Deep into coffee

Holy Grounds barista making a latte on a busy night. Photo by Grace King.

By Grace King, The Circuit.

It’s that time of the season where pencils and paper are broken out again and coffee cups suddenly become more full.

Whether it is black or styled more like Starbucks, coffee but has become cultural in many countries and around the world. It’s not important what country you live in. Whether it be the United States, Poland, Italy, or Nicaragua, coffee is beloved in many countries and for many college students.

Breakfast is known for being the most important meal of the day, but for some people coffee is.

In the United States, it is more common for people, especially college students, to use coffee as a breakfast food.

“I turn on the coffee maker, I have coffee and then three hours later I might eat something,” said Magdalen Stromberg, sophomore.

Italy is one example of a country that is in sync with the United States when it comes to breakfast.

Christian Spesia, sophomore who studied abroad last semester in Italy, had different habits than Italians when it regarded breakfast.

“Italians don’t have the time before work. They are more focused on their work day,” Spesia said.

Italy has coffee bars all over.

“The coffee bars are very social places for them. They get coffee, maybe talk to friends and then go off to work,” Spesia concluded.

For Nicaraguans, breakfast food is more common than just drinking coffee. They differ with Italy and the United States on the subject of breakfast versus coffee.

“Everybody always takes the time to start off the day with something…they never just have coffee,” said Nicaraguan- born Cristina Gonzalez, McDonald Resident Director. “Something that is a staple in Nicaragua is bon tostado. Protein is a big source of nutrition-omelets.”

In Poland they have a similar approach when it comes to the importance of breakfast before a big day.

“I eat scrambled eggs and fried eggs, sausages too,” said high-schooler Agata Kucharska from Poland. “A lot of people drink it for breakfast, but I drink coffee after school.”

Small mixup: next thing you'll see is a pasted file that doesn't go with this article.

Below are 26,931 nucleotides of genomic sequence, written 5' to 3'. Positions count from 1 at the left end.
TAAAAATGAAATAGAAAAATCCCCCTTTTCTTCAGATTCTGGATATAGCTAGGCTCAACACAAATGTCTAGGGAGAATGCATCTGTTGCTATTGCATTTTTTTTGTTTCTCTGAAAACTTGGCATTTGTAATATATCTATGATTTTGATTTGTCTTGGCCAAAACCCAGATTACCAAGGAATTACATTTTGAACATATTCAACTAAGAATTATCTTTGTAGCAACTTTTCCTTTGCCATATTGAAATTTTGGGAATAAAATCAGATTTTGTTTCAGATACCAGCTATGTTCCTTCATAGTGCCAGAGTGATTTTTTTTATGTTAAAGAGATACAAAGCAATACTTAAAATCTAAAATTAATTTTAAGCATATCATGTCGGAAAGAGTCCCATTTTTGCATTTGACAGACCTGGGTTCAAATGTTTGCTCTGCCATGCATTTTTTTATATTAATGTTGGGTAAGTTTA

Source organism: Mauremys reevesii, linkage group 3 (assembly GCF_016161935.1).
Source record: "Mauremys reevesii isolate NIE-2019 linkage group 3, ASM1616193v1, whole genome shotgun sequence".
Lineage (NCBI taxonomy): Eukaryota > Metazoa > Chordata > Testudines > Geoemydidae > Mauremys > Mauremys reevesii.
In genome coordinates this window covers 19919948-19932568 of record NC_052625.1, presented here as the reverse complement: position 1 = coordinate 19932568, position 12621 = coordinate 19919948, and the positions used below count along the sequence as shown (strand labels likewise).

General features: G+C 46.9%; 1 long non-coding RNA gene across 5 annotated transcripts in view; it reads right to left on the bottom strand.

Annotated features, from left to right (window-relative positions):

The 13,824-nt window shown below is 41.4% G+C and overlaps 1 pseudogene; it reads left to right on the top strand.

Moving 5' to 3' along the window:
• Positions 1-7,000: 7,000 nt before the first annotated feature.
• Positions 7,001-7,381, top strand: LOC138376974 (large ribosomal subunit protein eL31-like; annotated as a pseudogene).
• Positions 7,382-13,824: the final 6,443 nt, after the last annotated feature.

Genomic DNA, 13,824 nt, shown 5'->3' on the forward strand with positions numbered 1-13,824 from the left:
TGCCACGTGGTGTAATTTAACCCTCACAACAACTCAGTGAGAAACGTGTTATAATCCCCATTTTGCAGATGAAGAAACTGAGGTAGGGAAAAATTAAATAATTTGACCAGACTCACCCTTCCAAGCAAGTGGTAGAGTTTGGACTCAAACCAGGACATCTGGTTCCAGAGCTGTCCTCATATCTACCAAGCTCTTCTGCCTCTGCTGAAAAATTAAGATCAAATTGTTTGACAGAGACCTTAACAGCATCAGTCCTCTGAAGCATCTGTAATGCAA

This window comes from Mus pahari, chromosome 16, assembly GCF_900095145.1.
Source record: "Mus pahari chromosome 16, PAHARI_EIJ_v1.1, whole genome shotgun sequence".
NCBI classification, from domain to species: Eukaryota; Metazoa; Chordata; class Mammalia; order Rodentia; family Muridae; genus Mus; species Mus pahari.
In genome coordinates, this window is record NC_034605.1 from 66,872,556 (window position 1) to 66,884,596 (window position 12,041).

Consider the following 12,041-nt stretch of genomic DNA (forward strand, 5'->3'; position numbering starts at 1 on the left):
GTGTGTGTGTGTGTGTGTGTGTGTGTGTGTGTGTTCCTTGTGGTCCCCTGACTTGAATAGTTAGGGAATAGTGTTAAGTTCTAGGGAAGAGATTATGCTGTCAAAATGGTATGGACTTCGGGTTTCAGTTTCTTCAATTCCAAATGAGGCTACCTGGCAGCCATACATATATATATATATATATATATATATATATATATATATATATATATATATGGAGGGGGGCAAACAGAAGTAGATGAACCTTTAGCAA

It seems to be a common consensus that when an individual knows they will have a busy day, they are prone to drinking more coffee. Stromberg drinks about 11 cups in a week if she has a lot of work to do that night or the next day she drinks more.

Most people agree they drink coffee for not only the taste, but also the energy.

In America, coffee seems as if it has veered off from its main purpose, which is to give an individual energy.

“I think America is very trendy when it comes to coffee. They like to explore different flavors and different variations of it,” Gonzalez said.

Gonzalez said that compared to the coffee culture in Nicaragua, America’s coffee is more dessert- like. “Coffee is more of a luxury in America. In Nicaragua, coffee is what sustains them. It is straight up coffee,” Gonzalez said. There is no Starbucks equivalent in Nicaragua, because they have their own fields that grow coffee beans.

In Poland, it depends on the generation and if you live in a village or a city.

“I live in a small town so we don’t have Starbucks here. I drink Costa Coffee- it’s like European Starbucks. My dad doesn’t even know what Starbucks is,” Kucharska said.

There are many outlets to get coffee on campus such as the Dining Hall, Café 62, Holy Grounds, and Grab N’ Go. Whether you prefer your coffee black or more like Starbucks, there are always coffee stations available to you.